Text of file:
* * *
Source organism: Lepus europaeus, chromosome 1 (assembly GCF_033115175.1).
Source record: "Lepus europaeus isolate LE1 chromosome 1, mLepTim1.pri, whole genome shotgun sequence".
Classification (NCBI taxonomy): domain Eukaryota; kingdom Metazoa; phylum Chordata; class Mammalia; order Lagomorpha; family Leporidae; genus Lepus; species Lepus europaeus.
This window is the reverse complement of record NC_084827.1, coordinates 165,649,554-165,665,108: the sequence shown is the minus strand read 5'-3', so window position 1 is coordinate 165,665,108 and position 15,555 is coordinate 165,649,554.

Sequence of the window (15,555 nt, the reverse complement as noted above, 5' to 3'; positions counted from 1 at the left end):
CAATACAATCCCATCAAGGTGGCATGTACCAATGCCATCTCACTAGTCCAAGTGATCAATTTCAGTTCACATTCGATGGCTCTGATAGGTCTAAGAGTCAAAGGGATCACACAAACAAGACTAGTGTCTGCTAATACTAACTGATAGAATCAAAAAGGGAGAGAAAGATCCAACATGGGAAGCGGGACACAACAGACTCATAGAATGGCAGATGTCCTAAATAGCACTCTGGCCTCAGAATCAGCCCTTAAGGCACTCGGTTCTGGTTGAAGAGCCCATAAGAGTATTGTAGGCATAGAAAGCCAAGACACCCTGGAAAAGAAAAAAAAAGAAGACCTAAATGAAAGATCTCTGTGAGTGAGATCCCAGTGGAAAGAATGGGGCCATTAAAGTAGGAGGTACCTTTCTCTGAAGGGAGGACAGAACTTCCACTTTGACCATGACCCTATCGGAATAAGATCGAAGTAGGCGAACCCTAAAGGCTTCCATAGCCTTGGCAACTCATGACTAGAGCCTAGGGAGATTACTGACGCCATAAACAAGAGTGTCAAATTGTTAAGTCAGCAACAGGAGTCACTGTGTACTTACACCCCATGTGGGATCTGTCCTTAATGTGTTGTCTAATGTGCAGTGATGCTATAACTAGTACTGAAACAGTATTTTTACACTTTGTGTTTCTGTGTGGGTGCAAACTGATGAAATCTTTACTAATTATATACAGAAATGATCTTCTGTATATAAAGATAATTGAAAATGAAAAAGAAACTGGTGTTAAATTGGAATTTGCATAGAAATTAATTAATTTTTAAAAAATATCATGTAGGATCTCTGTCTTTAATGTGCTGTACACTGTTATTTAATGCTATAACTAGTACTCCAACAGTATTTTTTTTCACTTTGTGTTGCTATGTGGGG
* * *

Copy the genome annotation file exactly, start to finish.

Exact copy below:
Source organism: Lepus europaeus, chromosome 1 (assembly GCF_033115175.1).
Source record: "Lepus europaeus isolate LE1 chromosome 1, mLepTim1.pri, whole genome shotgun sequence".
Classification (NCBI taxonomy): domain Eukaryota; kingdom Metazoa; phylum Chordata; class Mammalia; order Lagomorpha; family Leporidae; genus Lepus; species Lepus europaeus.
This window is the reverse complement of record NC_084827.1, coordinates 165,649,554-165,665,108: the sequence shown is the minus strand read 5'-3', so window position 1 is coordinate 165,665,108 and position 15,555 is coordinate 165,649,554.

Sequence of the window (15,555 nt, the reverse complement as noted above, 5' to 3'; positions counted from 1 at the left end):
CAATACAATCCCATCAAGGTGGCATGTACCAATGCCATCTCACTAGTCCAAGTGATCAATTTCAGTTCACATTCGATGGCTCTGATAGGTCTAAGAGTCAAAGGGATCACACAAACAAGACTAGTGTCTGCTAATACTAACTGATAGAATCAAAAAGGGAGAGAAAGATCCAACATGGGAAGCGGGACACAACAGACTCATAGAATGGCAGATGTCCTAAATAGCACTCTGGCCTCAGAATCAGCCCTTAAGGCACTCGGTTCTGGTTGAAGAGCCCATAAGAGTATTGTAGGCATAGAAAGCCAAGACACCCTGGAAAAGAAAAAAAAAGAAGACCTAAATGAAAGATCTCTGTGAGTGAGATCCCAGTGGAAAGAATGGGGCCATTAAAGTAGGAGGTACCTTTCTCTGAAGGGAGGACAGAACTTCCACTTTGACCATGACCCTATCGGAATAAGATCGAAGTAGGCGAACCCTAAAGGCTTCCATAGCCTTGGCAACTCATGACTAGAGCCTAGGGAGATTACTGACGCCATAAACAAGAGTGTCAAATTGTTAAGTCAGCAACAGGAGTCACTGTGTACTTACACCCCATGTGGGATCTGTCCTTAATGTGTTGTCTAATGTGCAGTGATGCTATAACTAGTACTGAAACAGTATTTTTACACTTTGTGTTTCTGTGTGGGTGCAAACTGATGAAATCTTTACTAATTATATACAGAAATGATCTTCTGTATATAAAGATAATTGAAAATGAAAAAGAAACTGGTGTTAAATTGGAATTTGCATAGAAATTAATTAATTTTTAAAAAATATCATGTAGGATCTCTGTCTTTAATGTGCTGTACACTGTTATTTAATGCTATAACTAGTACTCCAACAGTATTTTTTTTCACTTTGTGTTGCTATGTGGGG